This can give the impetus to meet climate commitments while making contributions to post-COVID recovery
Countries have been grappling with the impact of climate change and extreme events as they pose various risks to people, infrastructure, economies and future development. A significant proportion of the economic losses due to extreme events is attributed to the loss and damage to infrastructure systems, thereby stressing the need for integrating disaster and climate resilience for infrastructure development. In the case of the COVID-19 pandemic, we have witnessed an unprecedented impact on infrastructure sectors worldwide. Even though it has not led to direct damages to physical infrastructure, it led to interruptions in infrastructure services, with significant implications on economies. The outbreak is the latest reminder of the need to invest in resilient infrastructure. It exposed systemic risks across various sectors and underlying drivers such as poverty, poor health systems and limited social welfare schemes that perpetuated them. The risks cut across different sectors and strongly brought out the imperative to understand and address systemic and cascading dangers and fragilities.
As part of global recovery, infrastructure investments are being looked at as an indispensable part of stimulus packages aimed at restarting economic activities. Countries are expected to invest heavily in infrastructure sectors as an attempt to mitigate the impacts of the economic fallouts as well as create employment and improve competitiveness simultaneously. While the health and economic implications take centre stage when planning for COVID-19 recovery, the urgency of the climate emergency cannot be ignored. The pandemic has clearly brought out the need to focus on managing systems risks for strengthening resilience, a lesson one must heed, to make headway against climate change as well. With countries submitting their national climate action plans as part of the Paris Agreement, this is a crucial year for climate action as well. It is vital that the post-COVID recovery and climate action plans complement each other.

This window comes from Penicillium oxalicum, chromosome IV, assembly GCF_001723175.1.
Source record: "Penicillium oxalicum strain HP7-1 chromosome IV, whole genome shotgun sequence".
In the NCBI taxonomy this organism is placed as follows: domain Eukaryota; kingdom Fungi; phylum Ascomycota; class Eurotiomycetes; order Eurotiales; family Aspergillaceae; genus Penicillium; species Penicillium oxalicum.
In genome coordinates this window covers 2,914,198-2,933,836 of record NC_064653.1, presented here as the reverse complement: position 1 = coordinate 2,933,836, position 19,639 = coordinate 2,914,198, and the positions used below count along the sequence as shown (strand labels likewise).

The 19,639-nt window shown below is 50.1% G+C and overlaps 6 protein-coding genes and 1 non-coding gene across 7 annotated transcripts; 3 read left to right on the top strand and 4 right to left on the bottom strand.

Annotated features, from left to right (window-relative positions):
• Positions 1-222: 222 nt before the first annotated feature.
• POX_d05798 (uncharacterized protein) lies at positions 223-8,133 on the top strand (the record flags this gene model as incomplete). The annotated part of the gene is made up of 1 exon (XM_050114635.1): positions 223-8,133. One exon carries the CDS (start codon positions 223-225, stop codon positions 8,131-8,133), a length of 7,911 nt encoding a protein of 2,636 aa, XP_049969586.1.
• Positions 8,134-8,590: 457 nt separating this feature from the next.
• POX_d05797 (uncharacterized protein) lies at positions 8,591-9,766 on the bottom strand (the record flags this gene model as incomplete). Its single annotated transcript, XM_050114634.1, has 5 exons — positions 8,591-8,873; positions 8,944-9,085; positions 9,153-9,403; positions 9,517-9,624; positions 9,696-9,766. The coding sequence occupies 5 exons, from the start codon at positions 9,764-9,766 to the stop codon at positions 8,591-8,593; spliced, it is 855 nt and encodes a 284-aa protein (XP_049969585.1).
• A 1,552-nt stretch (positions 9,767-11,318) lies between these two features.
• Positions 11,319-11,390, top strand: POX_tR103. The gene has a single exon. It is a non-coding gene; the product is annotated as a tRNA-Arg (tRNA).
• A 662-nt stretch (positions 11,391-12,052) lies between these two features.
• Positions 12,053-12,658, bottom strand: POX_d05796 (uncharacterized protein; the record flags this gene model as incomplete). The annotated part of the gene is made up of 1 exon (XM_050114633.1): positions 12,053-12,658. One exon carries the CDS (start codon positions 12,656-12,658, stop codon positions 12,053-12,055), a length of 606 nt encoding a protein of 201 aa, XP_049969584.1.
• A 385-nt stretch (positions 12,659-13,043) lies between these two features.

Studies show that infrastructure construction and operations account for 70 per cent of global greenhouse gas emissions and the provision of quality infrastructure underpins the achievement of 92 per cent of targets across all Sustainable Development Goals (SDGs). The Sendai Framework for Disaster Risk Reduction (SFDRR) also highlights the role of resilient infrastructure as a cornerstone for sustainable development. The four specific targets relate to loss reduction in SFDRR, focus on cutting global disaster mortality, the number of affected people, economic loss and damage to infrastructure. However, the SFDRR target on reducing damage to critical infrastructure is an important prerequisite for achieving the three other targets on loss reduction. In view of this, infrastructure investments and policies to bolster economies should be leveraged as an opportunity to deliver on global commitments such as the Paris Agreement on Climate Change, SDGs and the SFDRR targets. Though some progress has been made on the SDGs and the SFDRR target, the overall action to meet them has not advanced at the required pace. The pandemic has further pushed back their progress. The COVID-19 recovery can be utilised as an opportunity to progress on these global goals and build a healthy, inclusive and climate-friendly future. Investing in disaster and climate-resilient infrastructure can provide the much-needed impetus in meeting global commitments while also making contributions to post-COVID recovery.
(The writer is Senior Specialist for Infrastructure Resilience, Coalition for Disaster Resilient Infrastructure. The views expressed are personal.)